Adriane Pontecorvo: Lana Del Rey is more than the sum of her parts. Her voice is good, her lyrics are relatable, and her melodies are pleasant. That’s a good enough start, but it’s not what makes her special. Her hook, the reason she has such a die-hard fanbase and continues to sell album after album, is glamour. It’s in her name, her style, her videos, her music: a haunting blend of romance and tragedy, velvet and starlight, the open spaces of America and the smoky darkness of an old-fashioned jazz lounge. None of this is to take away from her raw talents, singing and writing, which are above average even in a song about such oft-repeated subjects as young love and looking back. But, as with any real star, it’s her delivery, the melancholy with which she sings that “it’s enough just to make you go crazy, crazy, crazy,” that entrances. “Love” is another wistful chapter in Lana Del Rey’s songbook, nostalgic, bittersweet, and benefiting from Del Rey’s affinity for all things heartbreaking. [8/10]
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Blues/folk/soul singer Ruthie Foster is a roots music wunderkind. From those aforementioned three genres and into gospel and rock, Foster refuses to be penned in, but rather allows her muse to take her where it will and we the audience are just left shaking our heads in collective amazement. What resonates with me the most about Foster is that she’s a pure musical force of nature, a master musician and an artist graced with one of the finest vocal instruments in the roots world.
Mike Schiller: Sampha’s been riding a wave of under-the-radar success thanks largely to memorable guest spots with Drake, Kanye West and Solange, and it feels like he’s barely a step away from hitting pop radio and turning his sizable talent into megastardom. This is probably not that step, but it is further confirmation of the power and beauty that Sampha brings to his music. The ring of the piano itself is beautiful here; the slightly distant sound we get from (presumably) using an upright rather than a grand piano is perfect for the mood Sampha’s going for, and his words—and they way he delivers those words, pushing through some of them, falling off toward the ends of lines—are absolutely, stunningly gorgeous. [9/10]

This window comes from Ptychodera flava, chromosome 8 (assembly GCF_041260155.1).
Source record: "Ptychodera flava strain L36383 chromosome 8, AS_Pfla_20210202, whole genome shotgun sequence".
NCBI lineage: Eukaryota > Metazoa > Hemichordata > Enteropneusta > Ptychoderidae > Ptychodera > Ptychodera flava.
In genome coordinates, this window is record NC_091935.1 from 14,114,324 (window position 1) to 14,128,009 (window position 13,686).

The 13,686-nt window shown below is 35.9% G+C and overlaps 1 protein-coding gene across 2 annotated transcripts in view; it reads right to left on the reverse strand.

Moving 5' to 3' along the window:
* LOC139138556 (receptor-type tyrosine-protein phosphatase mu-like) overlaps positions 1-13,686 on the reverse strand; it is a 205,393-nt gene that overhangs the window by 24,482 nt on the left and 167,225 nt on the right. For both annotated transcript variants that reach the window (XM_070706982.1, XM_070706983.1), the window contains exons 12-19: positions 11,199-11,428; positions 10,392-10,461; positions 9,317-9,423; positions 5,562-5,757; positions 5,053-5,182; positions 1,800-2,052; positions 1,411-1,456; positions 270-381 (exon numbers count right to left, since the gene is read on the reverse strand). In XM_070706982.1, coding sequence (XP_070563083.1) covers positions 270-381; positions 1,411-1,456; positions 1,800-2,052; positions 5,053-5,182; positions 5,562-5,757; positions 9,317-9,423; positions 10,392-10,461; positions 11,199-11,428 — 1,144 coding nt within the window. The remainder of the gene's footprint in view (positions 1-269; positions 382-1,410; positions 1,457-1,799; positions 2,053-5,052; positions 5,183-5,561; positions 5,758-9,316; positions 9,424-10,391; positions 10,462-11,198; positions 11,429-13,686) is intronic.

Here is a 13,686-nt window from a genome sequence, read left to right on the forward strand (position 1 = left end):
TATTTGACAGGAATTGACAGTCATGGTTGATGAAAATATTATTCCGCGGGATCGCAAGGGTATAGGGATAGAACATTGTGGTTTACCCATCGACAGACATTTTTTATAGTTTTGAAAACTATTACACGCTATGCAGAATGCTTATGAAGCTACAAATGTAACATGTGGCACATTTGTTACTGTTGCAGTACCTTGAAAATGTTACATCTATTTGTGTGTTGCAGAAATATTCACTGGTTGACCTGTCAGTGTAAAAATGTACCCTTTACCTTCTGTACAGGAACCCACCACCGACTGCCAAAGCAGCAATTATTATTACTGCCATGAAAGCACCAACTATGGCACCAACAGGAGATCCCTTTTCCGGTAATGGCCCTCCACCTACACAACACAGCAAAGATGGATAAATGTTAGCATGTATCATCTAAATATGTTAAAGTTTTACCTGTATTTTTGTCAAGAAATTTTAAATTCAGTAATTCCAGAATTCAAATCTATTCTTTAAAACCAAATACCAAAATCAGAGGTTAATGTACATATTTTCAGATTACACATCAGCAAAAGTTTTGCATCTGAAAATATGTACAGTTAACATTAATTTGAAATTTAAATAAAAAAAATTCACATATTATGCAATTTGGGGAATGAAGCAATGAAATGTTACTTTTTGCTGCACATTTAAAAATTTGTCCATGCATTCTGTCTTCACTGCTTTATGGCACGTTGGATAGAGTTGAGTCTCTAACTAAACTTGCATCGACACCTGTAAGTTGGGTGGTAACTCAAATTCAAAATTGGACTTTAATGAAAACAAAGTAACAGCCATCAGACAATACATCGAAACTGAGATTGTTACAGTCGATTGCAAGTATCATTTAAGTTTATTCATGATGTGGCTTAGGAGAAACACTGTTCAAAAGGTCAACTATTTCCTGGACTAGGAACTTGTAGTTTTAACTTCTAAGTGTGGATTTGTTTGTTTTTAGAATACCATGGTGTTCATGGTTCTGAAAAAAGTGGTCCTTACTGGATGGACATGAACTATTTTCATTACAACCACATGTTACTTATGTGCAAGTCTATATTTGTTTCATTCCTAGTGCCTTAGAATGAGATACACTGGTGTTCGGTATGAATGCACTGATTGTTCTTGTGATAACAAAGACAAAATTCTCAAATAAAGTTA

Adriane Pontecorvo: The world’s coolest dads are back with a snarling, on-the-nose critique of jingoism, current politics, and, above all, a lack of full-scale revolt. Their electronics are as sharp and slick as ever, layers of rocking synths and growling guitars that build as Dave Gahan bitterly tries to fan the flames of rebellion. Depeche Mode didn’t come this far to let the masses stay comfortable. This is a band that’s here to rile the blissfully ignorant and the unduly comfortable, and “Where’s the Revolution”, has no time for the rabble that won’t be roused. [7/10]
Steve Horowitz: This is a truly adorable video and an endearing song. Muppet love! And damn, D.R.A.M. has an infectious grin. Musically the song is infectious pop with a not so innocent-innocence. The catchy hooks and beat make the time go fast and before one knows it, one has to play the song again. There was a time not so long ago where the word “cute” was used as an insult as in “Don’t get cute.” D.R.A.M. redeems the term and makes an appealing plea for its return as a compliment. Kudos are in order! [9/10]